The Return of the Initial Public Offering

After a heyday in the mid- to late 1990s, followed by a drop off during the past three years, it seems that initial public offerings (IPOs) are making a comeback. During the first quarter of 2004, 33 companies debuted on U.S. market exchanges, up from only five companies during the same period last year. According to financial services firm Thomson Financial, last year the market saw only 83 new listings raising $16 billion, the slowest year for IPOs since the 1970s.

And this year, catalogers are getting back in on the IPO action. Sidney, NE-based outdoor sporting goods giant Cabela’s and San Francisco-based modern furnishings and decor cataloger/retailer Design Within Reach both filed IPOs in March.

In its filing, the $1.4 billion Cabela’s said its goal was to raise $230 million to open additional stores. The family-owned business currently operates nine stores, in Michigan, Minnesota, Nebraska, Pennsylvania, South Dakota, and Wisconsin.

Started in 1961 from Dick and Mary Cabela’s home in Chappell, NE, Cabela’s originally sold Japanese fishing lures by mail. During the past four years, Cabela’s has developed a retail arm that has created huge destination stores: The tenth store, which will be 175,000 sq. ft., will open later this year in Wheeling, WV.

‘A good story’

Mal Appelbaum, managing partner of New York-based investment bank and financial consultancy Appletree Advisors, believes that the Cabela’s IPO is well timed. “There’s been a dearth of IPOs in the past few years,” he says, adding that investors may be enticed by the recovering Dow and Nasdaq, along with Cabela’s solid direct marketing and retail presence. “The Cabela’s story — a family business with humble beginnings that rose to the top of the direct marketing industry — is a good story, and I think investors will certainly be interested.”

Even more than a great story, investors love profits, and Cabela’s should be able to deliver on that front as well. In its SEC filing, the company reported an 18% rise in annual operating income over the past five years. Operating income in 2003 was $84.9 million.

Other industry watchers applaud the Cabela’s IPO as well. “The Cabela family will still have some ownership, but now there is an exit strategy,” says Ken Packer, managing partner for Waukee, IA-based investment bank Financial Advisory Partners. “Their move was a given, now that overall revenue has grown and market conditions are improving.”

Compared with the 43-year-old Cabela’s, six-year-old Design Within Reach is a newcomer. Still, the company hopes to bring in as much as $57.5 million in its IPO.

Founded in 1998 by Robert Forbes Jr., DWR has been run by CEO Wayne Badovinus — a veteran of Williams-Sonoma and Eddie Bauer — since 2000. According to its SEC filing, sales for the year ended Dec. 27 were $81.1 million, up more than 40% from $57.3 million in 2002. DWR’s earnings last year were $2.96 million, compared with $2.2 million in 2002. The company plans to use part of the IPO money to open additional stores — it currently has 23 — and to repay its bank credit facility.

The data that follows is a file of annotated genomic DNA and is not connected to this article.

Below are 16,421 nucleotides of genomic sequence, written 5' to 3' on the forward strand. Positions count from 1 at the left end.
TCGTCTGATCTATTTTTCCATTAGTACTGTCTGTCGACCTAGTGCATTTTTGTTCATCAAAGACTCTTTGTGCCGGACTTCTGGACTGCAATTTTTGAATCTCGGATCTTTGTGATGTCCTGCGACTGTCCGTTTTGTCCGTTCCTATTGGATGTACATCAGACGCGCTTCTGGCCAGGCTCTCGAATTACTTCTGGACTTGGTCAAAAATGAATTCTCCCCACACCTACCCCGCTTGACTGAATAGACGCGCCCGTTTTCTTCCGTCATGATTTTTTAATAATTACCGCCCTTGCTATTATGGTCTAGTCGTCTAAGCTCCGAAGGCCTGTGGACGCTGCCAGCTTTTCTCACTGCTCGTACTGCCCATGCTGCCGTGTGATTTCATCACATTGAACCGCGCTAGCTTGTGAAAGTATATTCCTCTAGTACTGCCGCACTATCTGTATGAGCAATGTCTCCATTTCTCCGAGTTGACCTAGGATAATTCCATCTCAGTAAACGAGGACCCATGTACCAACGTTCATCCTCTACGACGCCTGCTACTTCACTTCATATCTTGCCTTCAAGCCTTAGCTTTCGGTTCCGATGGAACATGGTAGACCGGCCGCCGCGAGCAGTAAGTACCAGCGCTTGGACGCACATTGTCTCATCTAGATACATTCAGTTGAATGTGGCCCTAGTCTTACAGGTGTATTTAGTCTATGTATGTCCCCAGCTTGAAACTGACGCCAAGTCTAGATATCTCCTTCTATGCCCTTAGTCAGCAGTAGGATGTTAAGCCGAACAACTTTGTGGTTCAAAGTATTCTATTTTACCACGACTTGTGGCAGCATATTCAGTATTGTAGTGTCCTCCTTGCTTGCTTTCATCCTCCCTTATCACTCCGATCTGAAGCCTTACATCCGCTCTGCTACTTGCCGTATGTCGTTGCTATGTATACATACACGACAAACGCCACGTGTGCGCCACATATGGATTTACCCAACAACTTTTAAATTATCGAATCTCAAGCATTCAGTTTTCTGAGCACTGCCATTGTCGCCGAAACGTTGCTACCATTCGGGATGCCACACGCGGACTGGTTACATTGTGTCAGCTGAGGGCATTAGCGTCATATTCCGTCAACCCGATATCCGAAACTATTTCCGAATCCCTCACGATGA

Not a sure thing

The catalog industry hasn’t seen this kind of IPO activity in nearly four years, when it seemed any business with a semblance of an Internet connection lined up at the Securities and Exchange Commission. Marketers as diverse as wine marketer Geerlings & Wade, catalog/retail holding company Trendlines, and multititle mailer Brylane, to name just a few, went public to raise cash for growth or acquisitions.

Of course, being public has its downside. When the markets collapsed in 1999 and 2000, some publicly traded marketers were left with little more than a ticker symbol and demanding shareholders who wanted growth at a time when it wasn’t possible. Geerlings & Wade’s stock is now delisted, Trendlines is defunct, and Brylane was purchased in 1998 by Pinault-Printemps-Redoute, itself a publicly traded company on a French exchange.

One of the more recent catalogers to go public, gifts mailer RedEnvelope, is struggling to keep up with analysts’ expectations. The San Francisco-based company, which debuted on Nasdaq in September, fell short of its sales and earnings estimates for its fiscal third quarter ended Dec. 28. RedEnvelope cited inventory problems as the primary reason for the shortfall. Further, RedEnvelope said it expected lower revenue and earnings numbers for its fiscal fourth quarter and year than analysts predicted. The company’s stock plummeted from its high of $16.98 on Dec. 5 to $8.89 on April 6.

Although going public is never a guarantee for success, most believe that Cabela’s and DWR will fare well. As Packer says, “The market has been strong for the past couple of months. It’s a great time for these companies to be doing this.”

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